Sally: I actually recently wrote a blog post about this at itakejoy.com called the Mystery of Discipline. Basically, we have to be wise stewards of our children’s lives and personalities. We need to fill their emotional cups, challenge them by giving them lots of input and intentional, meaningful activity, give them a restful, peaceful environment, love and touch them a lot, meet their basic needs so that they will be more able to respond to our training and instruction. I used lots of encouragement and words of life–”I love you,” “you make me laugh!” “You are so much fun.” “I am so very thankful the Lord chose me to be your mom!”
Many parents neglect their children without meaning to and so their children are difficult to train. Many children are exhausted, over-stimulated and have high levels of sugar and adrenalin in their blood streams and are not even able to respond to their parents. Training and discipline is a long term process and the maturity, sex and personality of the child must be taken into consideration. Lots of time invested meant my children were usually quite responsive to my training–it is still that way. I keep in constant contact with my older children even when they are far from home. Discipline is a moment by moment teaching, correction, will training, affirming, modeling relationship. Not a quick fix based on tricks. But I did learn, though, that when my children’s emotional cups were full, they were much more teachable. Spend individual time with them even when you think it is impossible.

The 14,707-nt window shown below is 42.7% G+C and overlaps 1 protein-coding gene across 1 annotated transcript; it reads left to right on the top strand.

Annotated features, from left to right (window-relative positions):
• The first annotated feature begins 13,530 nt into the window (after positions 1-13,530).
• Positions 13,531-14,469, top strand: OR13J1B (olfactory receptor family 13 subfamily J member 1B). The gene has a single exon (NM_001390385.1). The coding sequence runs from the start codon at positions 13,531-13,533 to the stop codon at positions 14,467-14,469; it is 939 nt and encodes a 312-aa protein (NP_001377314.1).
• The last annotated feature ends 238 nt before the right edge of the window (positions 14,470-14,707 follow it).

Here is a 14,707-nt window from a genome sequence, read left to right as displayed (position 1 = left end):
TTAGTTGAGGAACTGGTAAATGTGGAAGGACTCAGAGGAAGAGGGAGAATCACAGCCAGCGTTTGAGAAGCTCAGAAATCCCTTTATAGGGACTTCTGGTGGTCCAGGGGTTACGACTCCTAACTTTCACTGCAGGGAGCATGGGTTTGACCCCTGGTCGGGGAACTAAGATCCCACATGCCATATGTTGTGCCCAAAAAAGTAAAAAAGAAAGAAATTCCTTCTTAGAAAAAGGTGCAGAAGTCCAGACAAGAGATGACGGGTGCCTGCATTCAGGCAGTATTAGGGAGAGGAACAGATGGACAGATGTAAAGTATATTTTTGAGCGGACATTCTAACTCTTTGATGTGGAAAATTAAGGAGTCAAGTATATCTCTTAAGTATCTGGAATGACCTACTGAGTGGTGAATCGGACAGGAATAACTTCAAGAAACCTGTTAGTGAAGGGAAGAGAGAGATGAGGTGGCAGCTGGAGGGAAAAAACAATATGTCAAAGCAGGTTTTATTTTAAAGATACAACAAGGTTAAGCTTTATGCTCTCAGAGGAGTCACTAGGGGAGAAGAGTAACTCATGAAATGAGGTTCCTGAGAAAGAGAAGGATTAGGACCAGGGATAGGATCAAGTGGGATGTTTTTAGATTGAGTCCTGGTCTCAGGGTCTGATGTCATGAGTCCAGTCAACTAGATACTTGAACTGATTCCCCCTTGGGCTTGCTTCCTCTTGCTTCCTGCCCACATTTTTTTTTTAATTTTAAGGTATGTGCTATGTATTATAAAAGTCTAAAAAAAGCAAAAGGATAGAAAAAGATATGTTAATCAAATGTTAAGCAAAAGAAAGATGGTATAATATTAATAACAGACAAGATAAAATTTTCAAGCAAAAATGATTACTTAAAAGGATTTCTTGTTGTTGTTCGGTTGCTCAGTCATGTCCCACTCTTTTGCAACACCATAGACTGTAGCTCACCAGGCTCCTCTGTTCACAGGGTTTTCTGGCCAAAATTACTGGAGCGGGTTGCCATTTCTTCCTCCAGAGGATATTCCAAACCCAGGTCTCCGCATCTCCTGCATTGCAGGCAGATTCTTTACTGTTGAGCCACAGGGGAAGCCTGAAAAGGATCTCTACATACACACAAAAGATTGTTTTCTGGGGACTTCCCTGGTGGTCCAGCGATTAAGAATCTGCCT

SM: What would you do over if you could?
Sally: I would have been more patient and trusted the Lord more. I would have given up my own agenda about what I thought life should be so that I could just rest every day with where my children were–to enjoy them, to trust the Lord, to not be neurotic! I would have decided to celebrate life more and not stress over the little things or messes–these things are just a part of the seasons of life. I would have let my boys be boys and understood them more–and laughed with them more. However, most of my life, I would do much the same. I really enjoyed my children so much. I would have also just given myself more grace when the dark times came and I felt overwhelmed–also a normal part of life with the constant exhaustion and work and issues in life–knowing that dark times and exhaustion ebbs and flows. Sabbath rests are so important. Beauty and keeping a mom’s cup full is also so important–wish I had understood that earlier and managed my needs more wisely.
Sally Clarkson…She who dreams, laughs, and greatly loves her husband, her children and the God who made them all. She lives for strong English tea out of a china cup, passionate ideas, great books, and fine food served with stimulating conversation. Find Sally at her blog, I Take Joy, or through one of her many wonderful books.